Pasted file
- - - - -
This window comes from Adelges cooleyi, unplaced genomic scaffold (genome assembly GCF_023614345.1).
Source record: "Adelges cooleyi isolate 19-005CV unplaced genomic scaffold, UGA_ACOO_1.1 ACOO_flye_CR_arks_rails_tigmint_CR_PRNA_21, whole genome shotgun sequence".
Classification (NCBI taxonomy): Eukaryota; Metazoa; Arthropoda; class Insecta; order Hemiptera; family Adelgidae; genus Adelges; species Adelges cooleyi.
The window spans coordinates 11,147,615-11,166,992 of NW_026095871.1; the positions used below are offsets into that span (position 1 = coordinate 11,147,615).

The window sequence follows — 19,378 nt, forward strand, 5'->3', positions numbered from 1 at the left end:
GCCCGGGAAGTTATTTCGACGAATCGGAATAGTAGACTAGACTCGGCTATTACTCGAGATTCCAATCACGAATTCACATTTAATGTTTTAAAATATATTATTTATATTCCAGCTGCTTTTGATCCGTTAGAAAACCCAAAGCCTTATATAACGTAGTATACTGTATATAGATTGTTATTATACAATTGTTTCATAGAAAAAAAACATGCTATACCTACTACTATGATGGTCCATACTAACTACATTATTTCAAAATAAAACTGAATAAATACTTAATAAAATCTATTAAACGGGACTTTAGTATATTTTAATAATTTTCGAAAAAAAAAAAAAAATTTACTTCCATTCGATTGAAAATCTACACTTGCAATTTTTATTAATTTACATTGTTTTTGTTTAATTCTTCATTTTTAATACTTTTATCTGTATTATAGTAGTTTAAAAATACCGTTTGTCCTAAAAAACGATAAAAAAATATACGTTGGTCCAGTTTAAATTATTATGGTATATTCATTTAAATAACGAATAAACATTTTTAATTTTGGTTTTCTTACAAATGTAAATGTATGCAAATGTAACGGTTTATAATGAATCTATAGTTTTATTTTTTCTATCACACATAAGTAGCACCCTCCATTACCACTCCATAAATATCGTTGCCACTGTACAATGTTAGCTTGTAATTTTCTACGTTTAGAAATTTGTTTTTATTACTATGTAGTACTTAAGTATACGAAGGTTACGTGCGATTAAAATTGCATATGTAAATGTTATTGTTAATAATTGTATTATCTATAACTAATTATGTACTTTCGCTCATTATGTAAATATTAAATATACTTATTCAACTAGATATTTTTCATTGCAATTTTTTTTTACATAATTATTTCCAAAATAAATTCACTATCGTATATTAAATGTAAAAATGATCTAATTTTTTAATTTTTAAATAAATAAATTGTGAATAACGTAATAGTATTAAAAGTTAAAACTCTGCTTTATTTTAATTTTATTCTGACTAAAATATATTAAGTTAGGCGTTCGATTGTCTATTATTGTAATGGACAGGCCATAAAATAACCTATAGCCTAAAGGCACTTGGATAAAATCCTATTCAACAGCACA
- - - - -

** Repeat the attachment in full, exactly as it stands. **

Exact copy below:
This window comes from Adelges cooleyi, unplaced genomic scaffold (genome assembly GCF_023614345.1).
Source record: "Adelges cooleyi isolate 19-005CV unplaced genomic scaffold, UGA_ACOO_1.1 ACOO_flye_CR_arks_rails_tigmint_CR_PRNA_21, whole genome shotgun sequence".
Classification (NCBI taxonomy): Eukaryota; Metazoa; Arthropoda; class Insecta; order Hemiptera; family Adelgidae; genus Adelges; species Adelges cooleyi.
The window spans coordinates 11,147,615-11,166,992 of NW_026095871.1; the positions used below are offsets into that span (position 1 = coordinate 11,147,615).

The window sequence follows — 19,378 nt, forward strand, 5'->3', positions numbered from 1 at the left end:
GCCCGGGAAGTTATTTCGACGAATCGGAATAGTAGACTAGACTCGGCTATTACTCGAGATTCCAATCACGAATTCACATTTAATGTTTTAAAATATATTATTTATATTCCAGCTGCTTTTGATCCGTTAGAAAACCCAAAGCCTTATATAACGTAGTATACTGTATATAGATTGTTATTATACAATTGTTTCATAGAAAAAAAACATGCTATACCTACTACTATGATGGTCCATACTAACTACATTATTTCAAAATAAAACTGAATAAATACTTAATAAAATCTATTAAACGGGACTTTAGTATATTTTAATAATTTTCGAAAAAAAAAAAAAAATTTACTTCCATTCGATTGAAAATCTACACTTGCAATTTTTATTAATTTACATTGTTTTTGTTTAATTCTTCATTTTTAATACTTTTATCTGTATTATAGTAGTTTAAAAATACCGTTTGTCCTAAAAAACGATAAAAAAATATACGTTGGTCCAGTTTAAATTATTATGGTATATTCATTTAAATAACGAATAAACATTTTTAATTTTGGTTTTCTTACAAATGTAAATGTATGCAAATGTAACGGTTTATAATGAATCTATAGTTTTATTTTTTCTATCACACATAAGTAGCACCCTCCATTACCACTCCATAAATATCGTTGCCACTGTACAATGTTAGCTTGTAATTTTCTACGTTTAGAAATTTGTTTTTATTACTATGTAGTACTTAAGTATACGAAGGTTACGTGCGATTAAAATTGCATATGTAAATGTTATTGTTAATAATTGTATTATCTATAACTAATTATGTACTTTCGCTCATTATGTAAATATTAAATATACTTATTCAACTAGATATTTTTCATTGCAATTTTTTTTTACATAATTATTTCCAAAATAAATTCACTATCGTATATTAAATGTAAAAATGATCTAATTTTTTAATTTTTAAATAAATAAATTGTGAATAACGTAATAGTATTAAAAGTTAAAACTCTGCTTTATTTTAATTTTATTCTGACTAAAATATATTAAGTTAGGCGTTCGATTGTCTATTATTGTAATGGACAGGCCATAAAATAACCTATAGCCTAAAGGCACTTGGATAAAATCCTATTCAACAGCACA